I recently finished reading The Boy Kings, Katherine Losse’s account of what it was like to work at Facebook from 2005 to 2010. It’s not a tell-all, burn-all-bridges exposé by any means, but it is fairly critical of Facebook’s hubris and its personality-warping effects on users. A year ago I wrote an essay that argued that Facebook was a training ground for becoming a neoliberal subject, and lots of Losse’s observations seem to me to confirm that. Connectivity and flexibility for their own sake were valorized at Facebook, even as the site’s architecture was designed to capture and digitize more of users’ behavior. A hacker ethos was glorified while it was also domesticated; rules were for the little people (or the ordinary Facebook users) while the worthy devise “social hacks” to get ahead through heedless defiance and supplicating sweet talk after the fact. Losse writes:
Engineers were tacitly encouraged to break rules while the rest of the company had to follow them, unless they had some trick of their own. The people in the company who could get around this paradox were the ones who could social it (the short term for social engineering or hacking one’s way around something using social means) by breaking the right rules and, above all, remaining popular, and in doing so riding all the inherent corporate contradictions as far as they would take them.
This and other passages reminded me a bit of Shoshana Zuboff’s In the Age of the Smart Machine (I wrote about that book here), which explores how computerization made executive privilege even more ineffable and rarefied, as everyone else’s work was deskilled and made subject to quantification. That view makes Facebook’s goal to digitize everything in the everyday life of its users even more sinister, as it suggests it is an attempt to deskill everyone with respect to the sort of “social engineering” Losse refers to as the source of hacker power.
I was sort of shocked to learn that Facebook’s engineers were actually also enthusiastic Facebook users, especially given how callously Facebook tends to treat its users. Losse chalks this up to Facebook’s engineers having a technological mind-set that is indifferent to all things nonquanitfiable, all things not manipulatable as data. But could they possibly be blind to the way Facebook use makes them subject to the same sort of control protocols, the same surveillance and subjugation, depriving them of the space to work social hacks and instead leaving them to have to grind out social capital (just like all the other rubes on Facebook) through ceaseless uncompensated work on the social network? It seems to me that Facebook makes your connections overt and obvious, whereas the connections and the charisma that matter to socialing advantages for yourself are not. When captured by Facebook, that kind of privilege, which often operates in secret and can only be inferred, gets dispersed. Trying to use Facebook connections to get ahead is not a hack; that is just playing the game as it has always been played — getting the right recommendations, sucking up, etc., etc. The real power is in getting people to do you unacknowledged, untraceable favors, and being able to grant them.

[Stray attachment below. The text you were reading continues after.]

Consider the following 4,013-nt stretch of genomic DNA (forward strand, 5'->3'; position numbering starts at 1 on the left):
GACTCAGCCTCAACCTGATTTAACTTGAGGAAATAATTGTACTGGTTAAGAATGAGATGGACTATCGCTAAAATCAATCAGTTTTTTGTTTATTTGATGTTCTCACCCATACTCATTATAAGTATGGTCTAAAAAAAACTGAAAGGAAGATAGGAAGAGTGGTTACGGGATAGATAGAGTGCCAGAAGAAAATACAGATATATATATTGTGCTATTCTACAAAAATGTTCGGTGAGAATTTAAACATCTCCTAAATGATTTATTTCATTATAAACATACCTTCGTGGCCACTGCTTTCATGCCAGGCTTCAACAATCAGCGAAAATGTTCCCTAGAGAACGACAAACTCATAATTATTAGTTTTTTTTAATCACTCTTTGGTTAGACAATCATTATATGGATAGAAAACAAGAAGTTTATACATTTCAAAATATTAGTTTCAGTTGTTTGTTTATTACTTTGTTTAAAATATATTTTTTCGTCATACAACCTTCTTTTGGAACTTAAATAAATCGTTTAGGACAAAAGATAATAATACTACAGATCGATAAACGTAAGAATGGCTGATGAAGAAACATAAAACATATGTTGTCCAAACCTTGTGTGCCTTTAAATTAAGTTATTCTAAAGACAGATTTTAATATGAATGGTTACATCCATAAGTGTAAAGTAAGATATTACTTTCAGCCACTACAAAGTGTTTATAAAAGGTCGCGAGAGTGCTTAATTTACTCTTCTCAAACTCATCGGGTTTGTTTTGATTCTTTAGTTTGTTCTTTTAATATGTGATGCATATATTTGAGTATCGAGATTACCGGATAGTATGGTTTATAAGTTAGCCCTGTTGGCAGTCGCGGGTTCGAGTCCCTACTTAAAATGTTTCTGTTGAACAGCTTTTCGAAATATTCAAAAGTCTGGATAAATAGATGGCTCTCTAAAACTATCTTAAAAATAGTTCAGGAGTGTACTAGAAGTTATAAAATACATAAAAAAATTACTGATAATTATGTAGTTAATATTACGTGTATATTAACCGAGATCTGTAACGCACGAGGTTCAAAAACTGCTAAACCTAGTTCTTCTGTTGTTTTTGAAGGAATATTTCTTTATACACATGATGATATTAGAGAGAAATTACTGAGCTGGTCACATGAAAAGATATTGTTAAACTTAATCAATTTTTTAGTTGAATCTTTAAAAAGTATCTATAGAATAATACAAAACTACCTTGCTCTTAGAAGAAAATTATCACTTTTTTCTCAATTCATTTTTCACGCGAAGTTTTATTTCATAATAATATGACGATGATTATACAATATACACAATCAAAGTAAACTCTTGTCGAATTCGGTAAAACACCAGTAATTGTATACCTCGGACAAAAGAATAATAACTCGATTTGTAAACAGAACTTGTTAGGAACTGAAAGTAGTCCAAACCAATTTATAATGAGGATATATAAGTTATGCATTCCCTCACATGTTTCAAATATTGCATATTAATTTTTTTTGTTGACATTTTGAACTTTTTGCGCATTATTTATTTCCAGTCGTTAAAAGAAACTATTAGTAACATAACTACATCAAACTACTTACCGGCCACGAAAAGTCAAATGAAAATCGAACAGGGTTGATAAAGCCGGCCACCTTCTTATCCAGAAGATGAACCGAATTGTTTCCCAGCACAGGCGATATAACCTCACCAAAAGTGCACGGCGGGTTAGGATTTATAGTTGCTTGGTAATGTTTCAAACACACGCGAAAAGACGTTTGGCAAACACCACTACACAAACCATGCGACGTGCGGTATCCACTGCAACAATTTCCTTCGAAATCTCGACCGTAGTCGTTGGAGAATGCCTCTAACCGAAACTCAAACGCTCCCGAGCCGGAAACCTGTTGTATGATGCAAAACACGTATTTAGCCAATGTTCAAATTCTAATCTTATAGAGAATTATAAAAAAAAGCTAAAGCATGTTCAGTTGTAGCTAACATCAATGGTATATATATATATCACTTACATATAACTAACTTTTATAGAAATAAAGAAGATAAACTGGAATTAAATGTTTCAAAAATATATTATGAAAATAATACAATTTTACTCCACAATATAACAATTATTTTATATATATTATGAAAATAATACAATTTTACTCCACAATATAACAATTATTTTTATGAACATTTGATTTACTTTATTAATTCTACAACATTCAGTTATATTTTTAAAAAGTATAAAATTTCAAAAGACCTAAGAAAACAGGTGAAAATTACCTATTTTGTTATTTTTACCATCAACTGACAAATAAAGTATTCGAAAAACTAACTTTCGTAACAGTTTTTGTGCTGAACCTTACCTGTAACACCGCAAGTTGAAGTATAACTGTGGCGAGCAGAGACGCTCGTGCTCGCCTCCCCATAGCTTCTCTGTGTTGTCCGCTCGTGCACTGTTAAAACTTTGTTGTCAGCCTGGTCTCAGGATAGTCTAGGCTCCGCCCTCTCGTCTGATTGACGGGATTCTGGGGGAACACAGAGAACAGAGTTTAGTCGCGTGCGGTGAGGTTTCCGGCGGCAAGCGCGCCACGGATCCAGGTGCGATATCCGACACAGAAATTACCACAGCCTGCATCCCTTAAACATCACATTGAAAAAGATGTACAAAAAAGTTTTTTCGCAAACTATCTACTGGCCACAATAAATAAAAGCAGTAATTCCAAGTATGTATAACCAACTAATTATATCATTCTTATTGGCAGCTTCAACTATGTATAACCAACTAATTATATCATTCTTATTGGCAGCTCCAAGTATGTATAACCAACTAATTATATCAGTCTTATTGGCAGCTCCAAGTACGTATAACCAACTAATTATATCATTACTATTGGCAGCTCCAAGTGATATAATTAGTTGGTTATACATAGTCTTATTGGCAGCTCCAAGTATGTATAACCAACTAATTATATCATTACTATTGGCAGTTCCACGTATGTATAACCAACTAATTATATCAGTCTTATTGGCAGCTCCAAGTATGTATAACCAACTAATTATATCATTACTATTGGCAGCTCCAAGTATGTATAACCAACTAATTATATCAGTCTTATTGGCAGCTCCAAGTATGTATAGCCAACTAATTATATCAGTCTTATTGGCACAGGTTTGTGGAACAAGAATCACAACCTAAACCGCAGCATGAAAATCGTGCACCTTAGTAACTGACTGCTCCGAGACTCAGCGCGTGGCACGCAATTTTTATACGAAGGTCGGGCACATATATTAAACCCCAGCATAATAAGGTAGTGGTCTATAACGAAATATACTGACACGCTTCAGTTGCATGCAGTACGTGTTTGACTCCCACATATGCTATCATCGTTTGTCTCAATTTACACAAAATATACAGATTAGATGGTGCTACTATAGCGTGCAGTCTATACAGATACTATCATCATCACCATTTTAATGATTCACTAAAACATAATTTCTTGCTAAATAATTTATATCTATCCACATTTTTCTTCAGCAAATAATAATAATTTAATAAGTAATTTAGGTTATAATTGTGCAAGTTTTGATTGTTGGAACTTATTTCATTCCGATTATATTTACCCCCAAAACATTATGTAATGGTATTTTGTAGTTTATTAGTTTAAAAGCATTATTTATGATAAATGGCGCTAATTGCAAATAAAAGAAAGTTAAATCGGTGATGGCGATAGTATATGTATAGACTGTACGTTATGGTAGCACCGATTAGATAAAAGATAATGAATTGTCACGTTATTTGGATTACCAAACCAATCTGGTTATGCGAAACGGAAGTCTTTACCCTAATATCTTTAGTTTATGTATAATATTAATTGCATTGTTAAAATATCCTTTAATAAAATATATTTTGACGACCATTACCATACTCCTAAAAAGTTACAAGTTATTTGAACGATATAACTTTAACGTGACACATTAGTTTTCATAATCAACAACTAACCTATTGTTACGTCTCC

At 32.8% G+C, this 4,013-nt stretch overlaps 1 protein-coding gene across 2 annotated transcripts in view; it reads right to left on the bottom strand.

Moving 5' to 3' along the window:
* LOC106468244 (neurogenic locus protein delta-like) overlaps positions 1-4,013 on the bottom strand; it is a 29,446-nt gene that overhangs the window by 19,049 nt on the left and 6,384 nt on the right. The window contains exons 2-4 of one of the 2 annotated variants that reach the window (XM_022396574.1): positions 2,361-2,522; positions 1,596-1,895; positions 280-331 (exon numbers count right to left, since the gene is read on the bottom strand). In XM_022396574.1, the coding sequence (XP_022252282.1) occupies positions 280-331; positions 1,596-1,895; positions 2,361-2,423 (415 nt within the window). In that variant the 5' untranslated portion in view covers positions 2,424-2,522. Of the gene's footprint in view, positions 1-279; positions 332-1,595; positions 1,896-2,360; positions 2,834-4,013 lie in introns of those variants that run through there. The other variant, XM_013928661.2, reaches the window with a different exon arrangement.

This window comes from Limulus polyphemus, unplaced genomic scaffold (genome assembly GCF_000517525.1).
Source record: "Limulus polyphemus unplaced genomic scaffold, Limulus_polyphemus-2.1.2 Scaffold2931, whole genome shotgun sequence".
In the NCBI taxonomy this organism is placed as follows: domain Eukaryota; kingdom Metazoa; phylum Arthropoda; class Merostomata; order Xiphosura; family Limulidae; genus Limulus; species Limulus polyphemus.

What Facebook makes inescapable, Losse notes, is the transformation of all captured information into cultural capital, into currency in a status game. “Instead of making a technology of understanding,” Losse writes, “we seemed to sometimes to be making a technology of the opposite: pure, dehumanizing objectification. We were optimizing ways to judge and use and dispose of people, without having to consider their feelings, or that they had feelings at all.” Feelings are for the social hackers; for Facebook’s user base, feelings don’t count — they’ve been recast as likes and been dispensed with.